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AMD courts open source developers

Linux is becoming a strong operating system choice among corporate server buyers, said some analysts, and chipmakers are looking to capitalize on the trend. Consequently, the Linux community can play an important role in driving the growth of 64-bit systems.

Nathan Brookwood, analyst at Insight 64, made that observation and prediction at the AMD Developer Symposium, held last week at AMD's Sunnyvale, Calif., headquarters. The two-day event, targeted at open sourcers, featured sessions on AMD's Hammer technology, many promoting the value of the x86-64 architecture in a Linux environment.

Brookwood, a featured presenter at the event, listed several drivers of 64-bit technology including increasing system memory configurations, whether I Linux or other environments. ''Sixty-four bit computing increases in importance as system memory configurations expand beyond four gigabytes,'' he told attendees.

The Hammer technology, AMD has said, will offer higher clock speeds and overall performance than its current 32-bit Athlon line. A major new feature of the chips will be 64-bit addressing, which AMD has dubbed ''x86-64.'' The x86-64 technology works by adding several new instructions to the current x86 processor architecture. The new instructions allow a chip to address much larger amounts of memory than current AMD Athlon and Intel Pentium x86-based chips, which address 32 bits of data.

AMD x86-64 technology is designed to support applications that address large amounts of physical and virtual memory, such as high performance servers, database management systems and CAD tools. The x86-64 technology integrates into the current computing and support environment, and is designed to enable enterprises to deploy high performance 64-bit capable systems.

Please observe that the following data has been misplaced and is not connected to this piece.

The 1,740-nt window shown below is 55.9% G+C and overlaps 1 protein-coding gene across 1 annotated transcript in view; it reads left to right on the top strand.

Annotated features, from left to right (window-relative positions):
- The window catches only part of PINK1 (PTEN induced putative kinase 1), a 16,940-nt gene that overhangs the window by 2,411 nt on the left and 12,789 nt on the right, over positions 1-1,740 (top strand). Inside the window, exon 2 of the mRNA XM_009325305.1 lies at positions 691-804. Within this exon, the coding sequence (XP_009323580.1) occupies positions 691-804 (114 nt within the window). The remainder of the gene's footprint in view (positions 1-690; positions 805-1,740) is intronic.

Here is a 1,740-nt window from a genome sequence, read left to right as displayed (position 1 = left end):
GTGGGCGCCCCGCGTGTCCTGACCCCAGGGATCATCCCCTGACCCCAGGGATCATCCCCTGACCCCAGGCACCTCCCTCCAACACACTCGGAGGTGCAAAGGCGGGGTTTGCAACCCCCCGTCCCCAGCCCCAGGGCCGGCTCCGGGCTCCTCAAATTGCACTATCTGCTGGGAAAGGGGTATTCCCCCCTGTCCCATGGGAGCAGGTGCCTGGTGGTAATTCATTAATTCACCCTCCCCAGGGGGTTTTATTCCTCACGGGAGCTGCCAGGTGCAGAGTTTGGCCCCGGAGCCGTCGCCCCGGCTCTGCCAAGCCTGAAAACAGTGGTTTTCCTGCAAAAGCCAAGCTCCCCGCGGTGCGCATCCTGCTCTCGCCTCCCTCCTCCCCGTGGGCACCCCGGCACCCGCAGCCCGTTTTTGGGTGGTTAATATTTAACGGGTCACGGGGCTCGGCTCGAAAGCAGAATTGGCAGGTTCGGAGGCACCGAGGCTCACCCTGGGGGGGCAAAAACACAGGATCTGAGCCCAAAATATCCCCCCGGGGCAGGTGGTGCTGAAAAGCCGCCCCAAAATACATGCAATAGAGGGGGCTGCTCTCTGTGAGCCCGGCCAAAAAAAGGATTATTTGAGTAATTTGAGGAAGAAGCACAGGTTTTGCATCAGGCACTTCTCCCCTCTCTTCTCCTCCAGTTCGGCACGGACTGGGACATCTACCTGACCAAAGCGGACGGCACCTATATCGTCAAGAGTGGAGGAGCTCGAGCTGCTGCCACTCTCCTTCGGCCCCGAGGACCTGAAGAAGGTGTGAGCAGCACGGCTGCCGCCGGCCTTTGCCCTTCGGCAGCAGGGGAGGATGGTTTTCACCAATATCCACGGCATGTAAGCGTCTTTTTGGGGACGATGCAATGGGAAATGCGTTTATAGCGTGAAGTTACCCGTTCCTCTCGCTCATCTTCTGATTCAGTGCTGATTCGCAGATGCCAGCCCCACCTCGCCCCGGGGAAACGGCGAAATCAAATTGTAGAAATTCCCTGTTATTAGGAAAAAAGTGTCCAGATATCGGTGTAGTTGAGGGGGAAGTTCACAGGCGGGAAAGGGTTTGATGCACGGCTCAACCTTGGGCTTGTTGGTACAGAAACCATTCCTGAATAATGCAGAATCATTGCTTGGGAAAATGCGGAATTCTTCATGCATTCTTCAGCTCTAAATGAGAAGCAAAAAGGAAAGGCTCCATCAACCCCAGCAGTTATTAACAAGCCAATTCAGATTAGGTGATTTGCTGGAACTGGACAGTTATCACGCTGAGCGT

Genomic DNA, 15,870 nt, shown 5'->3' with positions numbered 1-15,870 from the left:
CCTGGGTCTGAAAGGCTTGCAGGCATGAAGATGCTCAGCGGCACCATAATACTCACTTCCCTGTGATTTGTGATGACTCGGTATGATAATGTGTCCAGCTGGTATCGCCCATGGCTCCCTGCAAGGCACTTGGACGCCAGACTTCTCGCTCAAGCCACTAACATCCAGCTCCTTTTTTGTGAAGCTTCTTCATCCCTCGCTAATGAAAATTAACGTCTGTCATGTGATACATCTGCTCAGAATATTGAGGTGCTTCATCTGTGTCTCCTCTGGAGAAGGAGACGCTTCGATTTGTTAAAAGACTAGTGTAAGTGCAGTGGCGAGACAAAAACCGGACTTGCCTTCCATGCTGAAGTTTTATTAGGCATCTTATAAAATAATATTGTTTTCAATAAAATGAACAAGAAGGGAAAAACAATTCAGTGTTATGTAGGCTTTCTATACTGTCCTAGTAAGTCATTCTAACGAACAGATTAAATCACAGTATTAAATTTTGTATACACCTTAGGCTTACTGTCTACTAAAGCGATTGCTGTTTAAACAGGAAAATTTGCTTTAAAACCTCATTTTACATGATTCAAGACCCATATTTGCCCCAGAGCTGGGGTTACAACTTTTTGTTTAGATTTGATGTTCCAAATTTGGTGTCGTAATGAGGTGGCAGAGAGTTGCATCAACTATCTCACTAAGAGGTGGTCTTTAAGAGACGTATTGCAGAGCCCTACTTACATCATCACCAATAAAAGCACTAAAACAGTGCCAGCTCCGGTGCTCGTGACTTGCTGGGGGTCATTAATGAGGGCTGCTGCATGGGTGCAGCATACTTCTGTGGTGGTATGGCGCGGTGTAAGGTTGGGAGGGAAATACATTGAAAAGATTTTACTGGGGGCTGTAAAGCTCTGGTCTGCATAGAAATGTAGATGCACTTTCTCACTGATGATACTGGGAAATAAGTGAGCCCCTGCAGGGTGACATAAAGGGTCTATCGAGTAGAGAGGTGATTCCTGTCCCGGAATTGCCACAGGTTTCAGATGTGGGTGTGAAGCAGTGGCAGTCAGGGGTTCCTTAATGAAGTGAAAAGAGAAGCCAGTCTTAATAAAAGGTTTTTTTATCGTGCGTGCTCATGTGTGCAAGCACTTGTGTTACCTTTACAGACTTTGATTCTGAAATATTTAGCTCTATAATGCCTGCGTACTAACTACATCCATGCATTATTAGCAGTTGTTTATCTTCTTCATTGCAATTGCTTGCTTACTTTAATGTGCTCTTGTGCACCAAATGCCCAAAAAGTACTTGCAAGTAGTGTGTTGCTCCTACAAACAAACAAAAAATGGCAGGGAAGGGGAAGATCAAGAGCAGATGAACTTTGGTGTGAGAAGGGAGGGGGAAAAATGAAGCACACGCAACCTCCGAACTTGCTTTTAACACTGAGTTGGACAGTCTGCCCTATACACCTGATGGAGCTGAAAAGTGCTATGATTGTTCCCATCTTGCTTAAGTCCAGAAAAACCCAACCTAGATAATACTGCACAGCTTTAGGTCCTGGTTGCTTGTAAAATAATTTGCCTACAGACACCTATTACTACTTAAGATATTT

Software written for AMD's older 32-bit technology will be able to run on Hammer chips without being recompiled, AMD said. Hammer chips for servers, which will be marketed under the names Opteron and Athlon. Opteron is the chip for servers and workstations, while AMD will keep its desktop brand name, Athlon, for the new Hammer desktop chip.

German Linux provider SuSE Linux AG announced in March that its Linux operating system would offer full 64-bit support for AMD's Hammer family of processors. The availability of SuSE Linux with x86-64 technology support is planned to coincide with Hammer processor-based system availability.

AMD officials also used the symposium to show off its soon-to-be-opened developer center, which the company described as a ''dedicated resource that provides software and hardware developers with access to AMD's technical expertise and systems based on Hammer technology.'' AMD technology partners will be able to access the center for development and testing of a full range of products and software, the company said in a statement, reducing the time and resources needed to realize 64-bit performance power.

About the Author

John K. Waters is a freelance writer based in Silicon Valley. He can be reached at john@watersworks.com.

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